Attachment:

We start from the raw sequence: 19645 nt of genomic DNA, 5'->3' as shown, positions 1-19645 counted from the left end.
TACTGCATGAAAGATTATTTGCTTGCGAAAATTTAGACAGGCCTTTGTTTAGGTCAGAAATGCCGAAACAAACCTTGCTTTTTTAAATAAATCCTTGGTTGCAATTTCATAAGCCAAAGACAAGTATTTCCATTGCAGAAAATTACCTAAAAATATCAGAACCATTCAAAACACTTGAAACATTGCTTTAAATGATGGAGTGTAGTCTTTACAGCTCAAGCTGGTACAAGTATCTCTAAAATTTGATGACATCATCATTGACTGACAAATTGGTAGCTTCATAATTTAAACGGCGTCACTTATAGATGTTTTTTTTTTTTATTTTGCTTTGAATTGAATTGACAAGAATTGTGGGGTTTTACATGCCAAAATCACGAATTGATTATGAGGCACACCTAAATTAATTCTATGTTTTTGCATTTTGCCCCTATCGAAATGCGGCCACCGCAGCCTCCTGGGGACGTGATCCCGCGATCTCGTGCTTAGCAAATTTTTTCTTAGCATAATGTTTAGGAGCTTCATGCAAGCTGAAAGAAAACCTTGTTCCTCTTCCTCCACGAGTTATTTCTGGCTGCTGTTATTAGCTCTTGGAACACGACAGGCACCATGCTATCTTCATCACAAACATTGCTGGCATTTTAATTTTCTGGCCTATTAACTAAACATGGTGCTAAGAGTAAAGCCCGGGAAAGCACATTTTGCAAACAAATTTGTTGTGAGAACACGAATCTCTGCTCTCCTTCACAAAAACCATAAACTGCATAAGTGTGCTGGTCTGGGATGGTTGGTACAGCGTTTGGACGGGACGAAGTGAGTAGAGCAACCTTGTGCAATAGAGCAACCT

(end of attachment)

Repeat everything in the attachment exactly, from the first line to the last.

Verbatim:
We start from the raw sequence: 19645 nt of genomic DNA, 5'->3' as shown, positions 1-19645 counted from the left end.
TACTGCATGAAAGATTATTTGCTTGCGAAAATTTAGACAGGCCTTTGTTTAGGTCAGAAATGCCGAAACAAACCTTGCTTTTTTAAATAAATCCTTGGTTGCAATTTCATAAGCCAAAGACAAGTATTTCCATTGCAGAAAATTACCTAAAAATATCAGAACCATTCAAAACACTTGAAACATTGCTTTAAATGATGGAGTGTAGTCTTTACAGCTCAAGCTGGTACAAGTATCTCTAAAATTTGATGACATCATCATTGACTGACAAATTGGTAGCTTCATAATTTAAACGGCGTCACTTATAGATGTTTTTTTTTTTTATTTTGCTTTGAATTGAATTGACAAGAATTGTGGGGTTTTACATGCCAAAATCACGAATTGATTATGAGGCACACCTAAATTAATTCTATGTTTTTGCATTTTGCCCCTATCGAAATGCGGCCACCGCAGCCTCCTGGGGACGTGATCCCGCGATCTCGTGCTTAGCAAATTTTTTCTTAGCATAATGTTTAGGAGCTTCATGCAAGCTGAAAGAAAACCTTGTTCCTCTTCCTCCACGAGTTATTTCTGGCTGCTGTTATTAGCTCTTGGAACACGACAGGCACCATGCTATCTTCATCACAAACATTGCTGGCATTTTAATTTTCTGGCCTATTAACTAAACATGGTGCTAAGAGTAAAGCCCGGGAAAGCACATTTTGCAAACAAATTTGTTGTGAGAACACGAATCTCTGCTCTCCTTCACAAAAACCATAAACTGCATAAGTGTGCTGGTCTGGGATGGTTGGTACAGCGTTTGGACGGGACGAAGTGAGTAGAGCAACCTTGTGCAATAGAGCAACCT